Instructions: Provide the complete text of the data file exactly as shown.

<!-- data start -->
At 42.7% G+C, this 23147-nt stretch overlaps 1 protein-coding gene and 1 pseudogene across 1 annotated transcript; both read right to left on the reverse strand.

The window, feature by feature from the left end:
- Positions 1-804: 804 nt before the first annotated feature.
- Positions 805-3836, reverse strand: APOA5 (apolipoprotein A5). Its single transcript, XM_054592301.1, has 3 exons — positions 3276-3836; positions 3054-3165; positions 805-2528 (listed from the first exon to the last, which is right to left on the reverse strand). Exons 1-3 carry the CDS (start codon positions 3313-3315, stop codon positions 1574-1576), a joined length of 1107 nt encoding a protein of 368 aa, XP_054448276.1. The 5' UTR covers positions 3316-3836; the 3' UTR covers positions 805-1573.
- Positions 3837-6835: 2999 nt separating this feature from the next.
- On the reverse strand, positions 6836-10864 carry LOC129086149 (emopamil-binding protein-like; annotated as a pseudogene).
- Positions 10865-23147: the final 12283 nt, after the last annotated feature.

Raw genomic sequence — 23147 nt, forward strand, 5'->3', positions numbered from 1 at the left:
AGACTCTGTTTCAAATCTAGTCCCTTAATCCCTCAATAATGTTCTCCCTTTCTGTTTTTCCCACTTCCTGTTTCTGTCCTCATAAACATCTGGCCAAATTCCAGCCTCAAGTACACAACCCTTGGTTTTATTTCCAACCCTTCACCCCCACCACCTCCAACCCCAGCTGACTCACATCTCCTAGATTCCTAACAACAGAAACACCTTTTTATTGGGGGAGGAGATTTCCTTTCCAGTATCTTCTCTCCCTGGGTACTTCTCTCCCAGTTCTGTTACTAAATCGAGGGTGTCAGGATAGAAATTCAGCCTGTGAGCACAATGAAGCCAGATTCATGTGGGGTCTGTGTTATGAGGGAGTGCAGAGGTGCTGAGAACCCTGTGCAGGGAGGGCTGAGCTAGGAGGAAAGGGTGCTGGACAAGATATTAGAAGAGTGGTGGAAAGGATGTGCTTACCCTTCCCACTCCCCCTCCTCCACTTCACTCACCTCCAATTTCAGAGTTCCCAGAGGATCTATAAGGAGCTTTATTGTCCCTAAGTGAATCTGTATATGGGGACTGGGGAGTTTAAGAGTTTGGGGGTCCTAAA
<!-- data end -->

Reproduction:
At 42.7% G+C, this 23147-nt stretch overlaps 1 protein-coding gene and 1 pseudogene across 1 annotated transcript; both read right to left on the reverse strand.

The window, feature by feature from the left end:
- Positions 1-804: 804 nt before the first annotated feature.
- Positions 805-3836, reverse strand: APOA5 (apolipoprotein A5). Its single transcript, XM_054592301.1, has 3 exons — positions 3276-3836; positions 3054-3165; positions 805-2528 (listed from the first exon to the last, which is right to left on the reverse strand). Exons 1-3 carry the CDS (start codon positions 3313-3315, stop codon positions 1574-1576), a joined length of 1107 nt encoding a protein of 368 aa, XP_054448276.1. The 5' UTR covers positions 3316-3836; the 3' UTR covers positions 805-1573.
- Positions 3837-6835: 2999 nt separating this feature from the next.
- On the reverse strand, positions 6836-10864 carry LOC129086149 (emopamil-binding protein-like; annotated as a pseudogene).
- Positions 10865-23147: the final 12283 nt, after the last annotated feature.

Raw genomic sequence — 23147 nt, forward strand, 5'->3', positions numbered from 1 at the left:
AGACTCTGTTTCAAATCTAGTCCCTTAATCCCTCAATAATGTTCTCCCTTTCTGTTTTTCCCACTTCCTGTTTCTGTCCTCATAAACATCTGGCCAAATTCCAGCCTCAAGTACACAACCCTTGGTTTTATTTCCAACCCTTCACCCCCACCACCTCCAACCCCAGCTGACTCACATCTCCTAGATTCCTAACAACAGAAACACCTTTTTATTGGGGGAGGAGATTTCCTTTCCAGTATCTTCTCTCCCTGGGTACTTCTCTCCCAGTTCTGTTACTAAATCGAGGGTGTCAGGATAGAAATTCAGCCTGTGAGCACAATGAAGCCAGATTCATGTGGGGTCTGTGTTATGAGGGAGTGCAGAGGTGCTGAGAACCCTGTGCAGGGAGGGCTGAGCTAGGAGGAAAGGGTGCTGGACAAGATATTAGAAGAGTGGTGGAAAGGATGTGCTTACCCTTCCCACTCCCCCTCCTCCACTTCACTCACCTCCAATTTCAGAGTTCCCAGAGGATCTATAAGGAGCTTTATTGTCCCTAAGTGAATCTGTATATGGGGACTGGGGAGTTTAAGAGTTTGGGGGTCCTAAA